World sugar prices hit a 27-year high in August last year, when they had surged 80 percent since the beginning of the year. Meanwhile, sugar stocks have slumped, and some food manufacturers have expressed concern, saying that other commodity prices are also high at a time when recession-squeezed consumers are closely watching their food spend.
In September, the US Department of Agriculture (USDA) set sugar import quotas at the minimum allowed under World Trade Organization agreements, ignoring pleas from industry to increase sugar imports.
The Sugar Policy Alliance involves sweetener users including Hershey’s, Kraft Foods, Krispy Kreme and General Mills.
Its chairman Larry Graham said: “Sugar prices are now higher than they were in the aftermath of Hurricane Katrina, which closed two Gulf Coast sugar refineries and created major disruption in the industry. Yet USDA has not recognized the seriousness of the situation and has made no move to increase import quotas.”
World sugar prices have continued to rise, hitting 33.32 cents per pound in January 2010, according to USDA figures, compared to 15.67 cents per pound in January last year – and US retail prices are even higher, at 58 cents a pound in September.
However, the American Sugar Alliance (ASA), which represents the interests of US sugar growers, has consistently opposed food industry calls for increased imports.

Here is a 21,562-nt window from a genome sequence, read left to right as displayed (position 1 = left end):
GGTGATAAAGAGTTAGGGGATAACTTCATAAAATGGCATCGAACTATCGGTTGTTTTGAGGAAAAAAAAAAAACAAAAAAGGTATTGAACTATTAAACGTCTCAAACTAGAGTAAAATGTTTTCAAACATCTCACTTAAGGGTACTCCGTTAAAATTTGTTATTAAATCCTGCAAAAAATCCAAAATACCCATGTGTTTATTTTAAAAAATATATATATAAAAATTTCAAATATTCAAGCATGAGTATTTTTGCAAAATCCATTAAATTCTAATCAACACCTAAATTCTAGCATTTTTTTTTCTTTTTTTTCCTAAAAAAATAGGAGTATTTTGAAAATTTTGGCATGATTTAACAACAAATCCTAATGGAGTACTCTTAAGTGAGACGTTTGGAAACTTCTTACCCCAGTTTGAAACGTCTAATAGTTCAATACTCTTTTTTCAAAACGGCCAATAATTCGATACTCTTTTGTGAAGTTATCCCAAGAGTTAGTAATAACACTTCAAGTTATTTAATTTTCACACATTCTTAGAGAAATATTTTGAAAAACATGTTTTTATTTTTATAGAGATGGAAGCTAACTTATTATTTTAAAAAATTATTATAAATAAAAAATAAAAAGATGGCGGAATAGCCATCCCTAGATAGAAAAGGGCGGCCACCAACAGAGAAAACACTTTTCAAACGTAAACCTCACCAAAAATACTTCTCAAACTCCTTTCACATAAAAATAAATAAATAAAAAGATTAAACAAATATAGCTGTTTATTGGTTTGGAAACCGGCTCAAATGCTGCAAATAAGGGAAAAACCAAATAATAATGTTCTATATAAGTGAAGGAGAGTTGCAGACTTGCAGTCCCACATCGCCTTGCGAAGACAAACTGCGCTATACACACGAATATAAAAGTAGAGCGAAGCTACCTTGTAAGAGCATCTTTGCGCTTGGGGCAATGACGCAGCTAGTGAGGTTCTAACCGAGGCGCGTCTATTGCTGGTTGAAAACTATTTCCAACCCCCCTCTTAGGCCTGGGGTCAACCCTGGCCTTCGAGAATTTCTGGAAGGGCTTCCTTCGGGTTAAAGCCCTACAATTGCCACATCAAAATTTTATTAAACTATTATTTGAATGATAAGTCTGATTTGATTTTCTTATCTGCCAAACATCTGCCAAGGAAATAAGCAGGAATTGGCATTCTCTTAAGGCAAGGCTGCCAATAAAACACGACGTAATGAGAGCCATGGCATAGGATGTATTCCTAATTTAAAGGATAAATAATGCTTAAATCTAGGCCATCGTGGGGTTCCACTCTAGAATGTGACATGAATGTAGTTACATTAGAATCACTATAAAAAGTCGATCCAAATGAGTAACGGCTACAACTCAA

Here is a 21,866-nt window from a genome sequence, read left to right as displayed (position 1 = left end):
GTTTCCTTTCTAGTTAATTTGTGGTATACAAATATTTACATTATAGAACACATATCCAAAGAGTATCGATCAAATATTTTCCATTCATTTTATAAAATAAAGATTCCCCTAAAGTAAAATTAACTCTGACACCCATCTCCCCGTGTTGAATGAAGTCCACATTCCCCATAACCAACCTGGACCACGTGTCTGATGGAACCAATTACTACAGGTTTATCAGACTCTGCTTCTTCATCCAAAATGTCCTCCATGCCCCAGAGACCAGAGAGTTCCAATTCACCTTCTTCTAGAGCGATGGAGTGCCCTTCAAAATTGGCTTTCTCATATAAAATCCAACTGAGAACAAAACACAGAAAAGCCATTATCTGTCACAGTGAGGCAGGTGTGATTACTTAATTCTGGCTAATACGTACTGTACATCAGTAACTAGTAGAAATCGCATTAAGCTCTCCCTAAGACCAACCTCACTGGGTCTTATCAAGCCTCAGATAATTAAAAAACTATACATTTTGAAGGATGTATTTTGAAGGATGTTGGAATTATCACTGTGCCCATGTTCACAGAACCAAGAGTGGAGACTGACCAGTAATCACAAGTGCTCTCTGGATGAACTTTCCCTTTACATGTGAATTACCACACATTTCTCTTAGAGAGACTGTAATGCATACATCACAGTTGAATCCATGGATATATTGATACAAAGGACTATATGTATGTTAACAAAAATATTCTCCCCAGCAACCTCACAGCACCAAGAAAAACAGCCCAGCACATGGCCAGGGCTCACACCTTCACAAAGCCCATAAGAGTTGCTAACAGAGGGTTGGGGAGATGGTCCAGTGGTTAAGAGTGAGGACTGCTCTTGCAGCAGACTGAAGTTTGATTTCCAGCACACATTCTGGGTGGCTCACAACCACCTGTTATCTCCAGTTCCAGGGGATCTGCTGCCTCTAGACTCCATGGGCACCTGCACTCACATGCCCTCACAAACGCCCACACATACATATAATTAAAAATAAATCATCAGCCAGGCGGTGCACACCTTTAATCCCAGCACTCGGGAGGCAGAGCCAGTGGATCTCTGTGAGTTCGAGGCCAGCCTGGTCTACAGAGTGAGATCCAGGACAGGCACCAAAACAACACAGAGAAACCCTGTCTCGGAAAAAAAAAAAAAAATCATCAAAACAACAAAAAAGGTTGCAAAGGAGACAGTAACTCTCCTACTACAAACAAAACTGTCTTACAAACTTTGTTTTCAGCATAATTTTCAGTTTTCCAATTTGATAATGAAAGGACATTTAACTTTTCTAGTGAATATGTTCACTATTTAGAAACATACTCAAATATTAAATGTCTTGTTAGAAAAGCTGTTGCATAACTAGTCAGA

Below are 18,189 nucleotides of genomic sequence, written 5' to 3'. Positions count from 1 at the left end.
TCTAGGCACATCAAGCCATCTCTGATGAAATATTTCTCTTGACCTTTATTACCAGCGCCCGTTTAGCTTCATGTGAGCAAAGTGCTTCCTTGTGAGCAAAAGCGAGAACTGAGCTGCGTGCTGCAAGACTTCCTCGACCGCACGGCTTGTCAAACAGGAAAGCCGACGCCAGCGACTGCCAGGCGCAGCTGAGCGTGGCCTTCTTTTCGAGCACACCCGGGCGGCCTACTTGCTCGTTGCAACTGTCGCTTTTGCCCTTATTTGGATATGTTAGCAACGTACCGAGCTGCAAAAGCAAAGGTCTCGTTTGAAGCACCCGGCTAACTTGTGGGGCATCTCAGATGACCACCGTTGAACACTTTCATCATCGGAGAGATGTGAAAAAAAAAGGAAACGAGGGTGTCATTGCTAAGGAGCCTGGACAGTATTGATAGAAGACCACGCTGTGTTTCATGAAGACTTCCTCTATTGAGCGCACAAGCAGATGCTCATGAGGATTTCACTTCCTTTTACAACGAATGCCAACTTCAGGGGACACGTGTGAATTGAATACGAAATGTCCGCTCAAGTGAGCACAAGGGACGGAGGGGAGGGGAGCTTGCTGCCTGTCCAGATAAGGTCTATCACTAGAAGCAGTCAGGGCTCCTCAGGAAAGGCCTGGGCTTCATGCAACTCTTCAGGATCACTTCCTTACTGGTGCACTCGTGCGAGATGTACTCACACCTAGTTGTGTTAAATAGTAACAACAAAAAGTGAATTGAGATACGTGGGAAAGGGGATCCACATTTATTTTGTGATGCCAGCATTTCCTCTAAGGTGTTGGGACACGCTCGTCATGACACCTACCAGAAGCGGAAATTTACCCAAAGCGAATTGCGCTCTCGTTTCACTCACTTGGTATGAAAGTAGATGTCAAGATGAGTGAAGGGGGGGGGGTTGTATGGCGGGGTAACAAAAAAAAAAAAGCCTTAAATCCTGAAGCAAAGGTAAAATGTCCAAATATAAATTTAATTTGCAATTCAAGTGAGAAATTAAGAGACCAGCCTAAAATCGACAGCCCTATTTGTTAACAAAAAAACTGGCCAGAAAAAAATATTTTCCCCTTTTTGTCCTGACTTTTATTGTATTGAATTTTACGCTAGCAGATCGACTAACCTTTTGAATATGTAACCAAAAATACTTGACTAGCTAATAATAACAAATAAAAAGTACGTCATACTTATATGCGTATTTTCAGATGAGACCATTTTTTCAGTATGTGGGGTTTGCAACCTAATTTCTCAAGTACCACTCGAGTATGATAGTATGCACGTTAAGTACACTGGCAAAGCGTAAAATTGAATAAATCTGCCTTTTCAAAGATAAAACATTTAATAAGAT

ASA spokesperson Phillip Hayes told FoodNavigator-USA.com: “I never remember a time when the food manufacturers have said ‘we have enough sugar on the market.’…But I’m surprised they are focusing in on sugar price. The USDA has long said that it doesn’t matter what the price is. The market’s going to take care of the price.
“…It doesn’t seem like a winnable argument for me, when you can go into a store and buy a pound of sugar for 60 cents.”
US sugar policy was set with the 1981 Farm Bill and works on the principle that supply should not exceed demand. In order to achieve this, the government can restrict the amount of sugar that American sugar farmers can sell, restrict the amount that the US will buy to the level required by trade obligations, and divert excess sugar to ethanol production. The idea is that sugar prices should remain stable, but this has not been the case.
Mexican sugar is the only sugar which is not subject to import restrictions in the US, as it is protected by the North American Free Trade Agreement.